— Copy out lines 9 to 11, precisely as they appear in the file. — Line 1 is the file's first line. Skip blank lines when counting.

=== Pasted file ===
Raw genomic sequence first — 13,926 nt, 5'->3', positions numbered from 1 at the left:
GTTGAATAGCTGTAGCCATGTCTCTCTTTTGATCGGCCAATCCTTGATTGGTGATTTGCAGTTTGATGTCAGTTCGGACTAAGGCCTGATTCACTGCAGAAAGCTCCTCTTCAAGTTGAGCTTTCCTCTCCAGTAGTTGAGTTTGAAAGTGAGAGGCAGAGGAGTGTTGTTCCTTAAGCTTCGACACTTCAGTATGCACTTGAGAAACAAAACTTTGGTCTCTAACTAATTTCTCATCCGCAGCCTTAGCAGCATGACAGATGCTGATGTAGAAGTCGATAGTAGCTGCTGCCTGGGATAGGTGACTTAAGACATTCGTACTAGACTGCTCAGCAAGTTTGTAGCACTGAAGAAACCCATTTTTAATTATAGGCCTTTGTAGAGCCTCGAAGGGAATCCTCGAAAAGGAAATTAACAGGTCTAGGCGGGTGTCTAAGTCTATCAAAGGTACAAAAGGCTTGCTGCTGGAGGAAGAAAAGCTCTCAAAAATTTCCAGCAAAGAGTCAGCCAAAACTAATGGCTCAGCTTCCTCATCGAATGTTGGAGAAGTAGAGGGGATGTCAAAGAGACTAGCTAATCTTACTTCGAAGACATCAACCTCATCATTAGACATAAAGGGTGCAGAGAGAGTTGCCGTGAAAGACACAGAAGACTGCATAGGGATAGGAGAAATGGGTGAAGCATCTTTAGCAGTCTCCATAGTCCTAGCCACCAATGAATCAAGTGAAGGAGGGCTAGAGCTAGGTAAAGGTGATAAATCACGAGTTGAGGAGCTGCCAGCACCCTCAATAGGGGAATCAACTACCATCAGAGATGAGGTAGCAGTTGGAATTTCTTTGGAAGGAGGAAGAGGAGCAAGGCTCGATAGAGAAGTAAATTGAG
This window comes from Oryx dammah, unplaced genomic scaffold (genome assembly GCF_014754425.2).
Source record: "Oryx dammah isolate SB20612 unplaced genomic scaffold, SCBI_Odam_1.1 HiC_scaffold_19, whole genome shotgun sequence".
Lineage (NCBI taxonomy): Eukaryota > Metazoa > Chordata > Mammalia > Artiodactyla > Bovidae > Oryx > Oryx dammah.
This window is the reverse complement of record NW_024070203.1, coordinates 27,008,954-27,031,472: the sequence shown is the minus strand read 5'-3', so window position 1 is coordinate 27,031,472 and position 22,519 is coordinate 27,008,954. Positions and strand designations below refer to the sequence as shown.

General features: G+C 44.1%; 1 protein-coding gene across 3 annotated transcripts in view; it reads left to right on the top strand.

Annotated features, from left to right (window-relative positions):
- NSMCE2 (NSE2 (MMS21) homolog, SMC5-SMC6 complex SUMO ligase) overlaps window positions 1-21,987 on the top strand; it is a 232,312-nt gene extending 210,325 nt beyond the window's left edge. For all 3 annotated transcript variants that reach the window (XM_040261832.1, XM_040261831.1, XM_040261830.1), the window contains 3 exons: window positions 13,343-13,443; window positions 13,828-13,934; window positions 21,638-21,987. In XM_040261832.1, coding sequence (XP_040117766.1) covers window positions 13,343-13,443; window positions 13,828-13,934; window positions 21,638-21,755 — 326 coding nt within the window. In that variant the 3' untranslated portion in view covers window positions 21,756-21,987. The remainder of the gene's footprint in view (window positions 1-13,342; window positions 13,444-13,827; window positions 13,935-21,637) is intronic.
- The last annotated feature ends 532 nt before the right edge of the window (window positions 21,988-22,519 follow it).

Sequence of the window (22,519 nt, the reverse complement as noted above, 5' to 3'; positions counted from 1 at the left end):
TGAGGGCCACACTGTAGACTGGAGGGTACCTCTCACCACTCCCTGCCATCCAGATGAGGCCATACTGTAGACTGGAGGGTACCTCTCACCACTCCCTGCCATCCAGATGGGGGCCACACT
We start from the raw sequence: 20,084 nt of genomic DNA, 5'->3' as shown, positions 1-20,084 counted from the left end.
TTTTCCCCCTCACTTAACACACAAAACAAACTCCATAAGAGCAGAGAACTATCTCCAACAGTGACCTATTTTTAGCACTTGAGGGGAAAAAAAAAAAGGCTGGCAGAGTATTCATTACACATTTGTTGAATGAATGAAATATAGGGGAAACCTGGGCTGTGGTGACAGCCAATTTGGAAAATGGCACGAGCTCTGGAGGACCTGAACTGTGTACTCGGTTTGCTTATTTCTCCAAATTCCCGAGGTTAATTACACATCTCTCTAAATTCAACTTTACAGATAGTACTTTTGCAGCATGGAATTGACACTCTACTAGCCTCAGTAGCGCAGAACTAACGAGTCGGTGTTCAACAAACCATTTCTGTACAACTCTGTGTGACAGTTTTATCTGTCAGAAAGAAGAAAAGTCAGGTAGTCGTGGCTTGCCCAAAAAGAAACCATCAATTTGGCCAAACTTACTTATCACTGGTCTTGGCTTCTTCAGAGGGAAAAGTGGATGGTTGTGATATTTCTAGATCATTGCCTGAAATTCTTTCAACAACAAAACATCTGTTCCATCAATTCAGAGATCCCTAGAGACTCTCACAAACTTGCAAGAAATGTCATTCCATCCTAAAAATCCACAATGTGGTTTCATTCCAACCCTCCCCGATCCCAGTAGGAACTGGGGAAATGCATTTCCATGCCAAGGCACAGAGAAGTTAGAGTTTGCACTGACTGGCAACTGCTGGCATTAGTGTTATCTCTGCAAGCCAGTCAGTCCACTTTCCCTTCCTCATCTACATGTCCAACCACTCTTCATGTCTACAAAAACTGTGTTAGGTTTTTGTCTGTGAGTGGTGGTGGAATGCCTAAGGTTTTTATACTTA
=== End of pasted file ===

- NSMCE2 (NSE2 (MMS21) homolog, SMC5-SMC6 complex SUMO ligase) overlaps window positions 1-21,987 on the top strand; it is a 232,312-nt gene extending 210,325 nt beyond the window's left edge. For all 3 annotated transcript variants that reach the window (XM_040261832.1, XM_040261831.1, XM_040261830.1), the window contains 3 exons: window positions 13,343-13,443; window positions 13,828-13,934; window positions 21,638-21,987. In XM_040261832.1, coding sequence (XP_040117766.1) covers window positions 13,343-13,443; window positions 13,828-13,934; window positions 21,638-21,755 — 326 coding nt within the window. In that variant the 3' untranslated portion in view covers window positions 21,756-21,987. The remainder of the gene's footprint in view (window positions 1-13,342; window positions 13,444-13,827; window positions 13,935-21,637) is intronic.
- The last annotated feature ends 532 nt before the right edge of the window (window positions 21,988-22,519 follow it).

Sequence of the window (22,519 nt, the reverse complement as noted above, 5' to 3'; positions counted from 1 at the left end):